Physical exam findings for ACS can vary depending on the patient's presentation on the extent and severity of the disease. In general, a complete physical exam is recommended for all patients presenting with ACS requiring catheter-based interventions, with particular attention paid towards the cardiovascular, respiratory, neurologic, and vascular systems. Due to the need for vascular access, need for various anticoagulants and antiplatelet medications, and the use of percutaneous equipment, the risk for bleeding and mechanical complications of myocardial infarction must be ruled out before proceeding to the catheterization laboratory.
Allergies must undergo an assessment before any catheter-based intervention to treat and sedate the patient throughout the procedure. Patients often will report adverse reactions to many of the medications used for moderate conscious sedation (i.e., fentanyl) as well as to medications administered post-procedure (i.e., statins, angiotensin-converting enzyme inhibitors, etc.). Additionally, many patients report adverse reactions, allergies, or anaphylaxis to the iodinated contrast used for angiography. Thus, a thorough and detailed history and physical is mandatory prior to any cardiac catheter-based procedure.
To understand what pre-procedure evaluations are needed, one must understand what a cardiac catheterization procedure entails and what complications can arise from the procedure itself as well as a patient with an acute coronary syndrome. The procedure itself entails gaining vascular access and cannulation of the coronary arterial tree. Large doses of anticoagulant medications as well as antiplatelet medications will be administered, significantly increasing the bleeding risk of the procedure. Additionally, iodinated contrast is used for imaging in angiographic procedures, most of which, are consider nephrotoxic. Other patients can present with a large anterior myocardial infarction or right ventricular infarction that can often present in cardiogenic shock or advanced atrioventricular heart block. A thorough peri-procedural evaluation is vital before sending a patient for cardiac catheterization.
12 Lead Electrocardiogram (ECG):
Types of Coronary Wires:
Types of Coronary Catheters:
Adjunctive Catheter Therapy:
Multiple other adjunctive catheter therapies exist, however, are beyond the scope of this document, and are not discussed in detail. Some examples of these therapies are listed below:
Mechanical Support Devices:
Mechanical support catheters and therapies exist; however, these are beyond the scope of this document and not discussed in detail. These are, but not limited to, intra-aortic balloon pump counterpulsation therapy, ventricular support devices, tandem heart support devices, and extracorporeal membrane oxygenation.
Pathologies that can be mistaken for acute coronary syndrome:
Six-month mortality rates recorded in the Global Registry of Acute Coronary Events (GRACE) for patients with STEMI were estimated close to 17%, 13% for patients with NSTEMI ACS, and 8% for those with unstable angina. These numbers have continued to decline as percutaneous coronary intervention continues to evolve and operator experience increases. Additionally, the broad adoption of transradial PCI has continued the trend in the decrease in mortality in both NSTEMI and STEMI. This adoption has support from the results of the MATRIX, STEMI-RADIAL, and numerous other studies in the past decade.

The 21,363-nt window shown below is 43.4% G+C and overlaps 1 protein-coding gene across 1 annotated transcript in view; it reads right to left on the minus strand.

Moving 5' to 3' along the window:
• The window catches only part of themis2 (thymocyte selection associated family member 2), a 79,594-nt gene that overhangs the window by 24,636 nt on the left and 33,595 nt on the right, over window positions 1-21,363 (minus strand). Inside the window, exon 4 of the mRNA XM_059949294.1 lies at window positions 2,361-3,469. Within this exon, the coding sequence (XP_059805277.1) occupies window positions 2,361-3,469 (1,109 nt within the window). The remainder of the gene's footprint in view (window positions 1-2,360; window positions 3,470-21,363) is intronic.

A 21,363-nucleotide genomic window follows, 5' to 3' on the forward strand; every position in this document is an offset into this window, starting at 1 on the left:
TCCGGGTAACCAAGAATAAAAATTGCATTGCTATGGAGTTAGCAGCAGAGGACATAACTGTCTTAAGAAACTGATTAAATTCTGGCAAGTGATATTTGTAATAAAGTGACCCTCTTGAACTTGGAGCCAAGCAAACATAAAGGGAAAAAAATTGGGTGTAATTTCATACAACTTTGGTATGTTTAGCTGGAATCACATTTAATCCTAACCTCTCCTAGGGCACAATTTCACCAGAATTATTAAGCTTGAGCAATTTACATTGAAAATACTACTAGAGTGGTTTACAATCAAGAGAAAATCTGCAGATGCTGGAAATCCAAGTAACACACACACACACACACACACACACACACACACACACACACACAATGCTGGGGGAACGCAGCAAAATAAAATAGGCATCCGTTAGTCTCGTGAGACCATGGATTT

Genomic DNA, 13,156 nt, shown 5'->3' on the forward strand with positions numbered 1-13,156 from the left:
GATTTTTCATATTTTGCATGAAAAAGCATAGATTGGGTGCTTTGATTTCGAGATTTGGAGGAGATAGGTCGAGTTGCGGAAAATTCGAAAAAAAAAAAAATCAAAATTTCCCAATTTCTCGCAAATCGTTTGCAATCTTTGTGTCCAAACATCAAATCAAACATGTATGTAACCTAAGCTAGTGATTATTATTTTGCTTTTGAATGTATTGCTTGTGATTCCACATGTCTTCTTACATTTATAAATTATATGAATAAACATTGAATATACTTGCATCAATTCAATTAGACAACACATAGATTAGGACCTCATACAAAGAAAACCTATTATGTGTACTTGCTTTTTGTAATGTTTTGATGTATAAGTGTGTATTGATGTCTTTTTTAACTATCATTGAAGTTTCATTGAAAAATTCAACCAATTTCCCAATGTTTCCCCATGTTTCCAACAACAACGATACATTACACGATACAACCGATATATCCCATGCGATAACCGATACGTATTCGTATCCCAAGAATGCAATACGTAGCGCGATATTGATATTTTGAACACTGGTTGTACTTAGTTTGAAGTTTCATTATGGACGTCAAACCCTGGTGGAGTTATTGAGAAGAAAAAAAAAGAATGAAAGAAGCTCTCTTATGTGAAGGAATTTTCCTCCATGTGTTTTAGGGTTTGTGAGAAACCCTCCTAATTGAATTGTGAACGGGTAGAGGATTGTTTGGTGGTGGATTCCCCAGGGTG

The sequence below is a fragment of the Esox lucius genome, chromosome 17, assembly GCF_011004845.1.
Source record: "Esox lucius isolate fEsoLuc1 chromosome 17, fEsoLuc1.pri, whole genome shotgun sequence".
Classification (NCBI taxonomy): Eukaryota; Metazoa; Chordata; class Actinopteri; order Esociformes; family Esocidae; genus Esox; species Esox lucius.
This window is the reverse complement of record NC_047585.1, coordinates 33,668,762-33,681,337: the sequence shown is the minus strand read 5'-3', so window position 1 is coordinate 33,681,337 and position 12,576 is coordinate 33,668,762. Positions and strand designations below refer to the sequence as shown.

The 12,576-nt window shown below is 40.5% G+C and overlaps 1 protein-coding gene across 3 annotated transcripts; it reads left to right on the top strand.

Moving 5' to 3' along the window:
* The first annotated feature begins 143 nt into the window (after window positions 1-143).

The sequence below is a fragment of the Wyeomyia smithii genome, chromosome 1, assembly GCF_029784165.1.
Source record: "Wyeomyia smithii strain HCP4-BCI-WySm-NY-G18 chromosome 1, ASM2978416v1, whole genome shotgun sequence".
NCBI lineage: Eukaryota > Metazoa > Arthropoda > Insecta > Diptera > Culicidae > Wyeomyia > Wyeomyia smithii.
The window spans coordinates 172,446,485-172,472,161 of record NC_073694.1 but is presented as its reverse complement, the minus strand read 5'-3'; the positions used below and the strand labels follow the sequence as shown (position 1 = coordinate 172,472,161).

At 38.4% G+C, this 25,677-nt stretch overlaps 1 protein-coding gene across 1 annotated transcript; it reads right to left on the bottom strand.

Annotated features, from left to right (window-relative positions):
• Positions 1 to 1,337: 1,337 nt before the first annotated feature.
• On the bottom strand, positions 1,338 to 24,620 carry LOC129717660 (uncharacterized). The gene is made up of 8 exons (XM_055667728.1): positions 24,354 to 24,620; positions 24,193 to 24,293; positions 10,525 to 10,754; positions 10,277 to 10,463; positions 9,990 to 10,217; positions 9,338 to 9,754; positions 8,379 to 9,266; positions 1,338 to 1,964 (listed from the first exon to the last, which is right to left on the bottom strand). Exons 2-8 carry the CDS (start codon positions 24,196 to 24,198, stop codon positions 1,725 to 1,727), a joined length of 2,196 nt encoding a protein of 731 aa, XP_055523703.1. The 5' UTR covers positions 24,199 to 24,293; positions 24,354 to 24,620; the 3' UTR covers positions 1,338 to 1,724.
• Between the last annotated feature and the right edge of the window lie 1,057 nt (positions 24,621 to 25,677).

Complications that arise from coronary intervention can vary from minor to major depending on their hemodynamic significance. The most common complication of coronary intervention is access site bleeding. Due to a large amount of anticoagulation given and the occasional need for large bore access, access site complications (hematoma, pseudoaneurysms, dissection, etc.) can arise and most commonly result with transfemoral access. Additional complications seen are contrast-induced nephropathy, vessel dissection or perforation, acute cerebrovascular accident or other embolic phenomena, myocardial infarction, need for emergent cardiothoracic surgery, and rarely death. The rates of complications vary by center and operator volume, however, for the most part, the risk of the procedure is generally low (between 1 to 2%), and the benefit of the procedure far outweigh the risk.
Post-acute coronary syndrome patients are strongly encouraged to participate in cardiac rehabilitation. Patients should undergo functional testing before starting a supervised exercise program. Patients are often seen as an outpatient 4 to 6 weeks post ACS for further assessment and risk stratification, primarily with a functional assessment with an exercise stress test, before resuming normal activity without restrictions. Additionally, on occasions, patients are further assessed with vasodilator myocardial perfusion imaging, prior to initial hospital discharge to evaluate the need for complete revascularization if diffuse disease was present on target vessel revascularization.
Cardiothoracic surgery consultation should be consulted any time PCI is performed as part of the "Heart Team Approach" to coronary intervention.
The procedure itself is described to a patient as follows: "A cardiac catheterization is a minimally invasive procedure in which we will be assessing the blood vessels of your heart with the use of contrast dye and fluoroscopy. The first step of the procedure entails gaining vascular access, most commonly through the radial artery in the wrist, and sometimes through the femoral artery in the groin. Once arterial access is obtained, we will use a small catheter (approximately 2 to 3mm in diameter) and wire (approximately 0.014- 0.035 mm in diameter) to gain access to the arteries of the heart. Once the arteries are accessed, we will take multiple pictures to look for significant blockages. If blockages are present, we will proceed with fixing these lesions with stents and balloons. The procedure does care risks of bleeding and infection at the entry site, pain, discomfort, vascular complications, stroke, heart attack, and possible death. The risk is generally low (between 1 to 2%), and the benefits of the procedure far outweigh the risk."
The approach to acute coronary syndrome often is complex as each patient can present within different aspects of the spectrum of the disease. The consists of an interprofessional approach often termed as a "Heart Team Approach." This approach usually involves the use of a discussion between multiple health care providers in their approach to coronary artery disease. By use of both a surgical and percutaneous viewpoint, the approach to acute coronary syndromes can be in a systematic and safe way. [Level 1]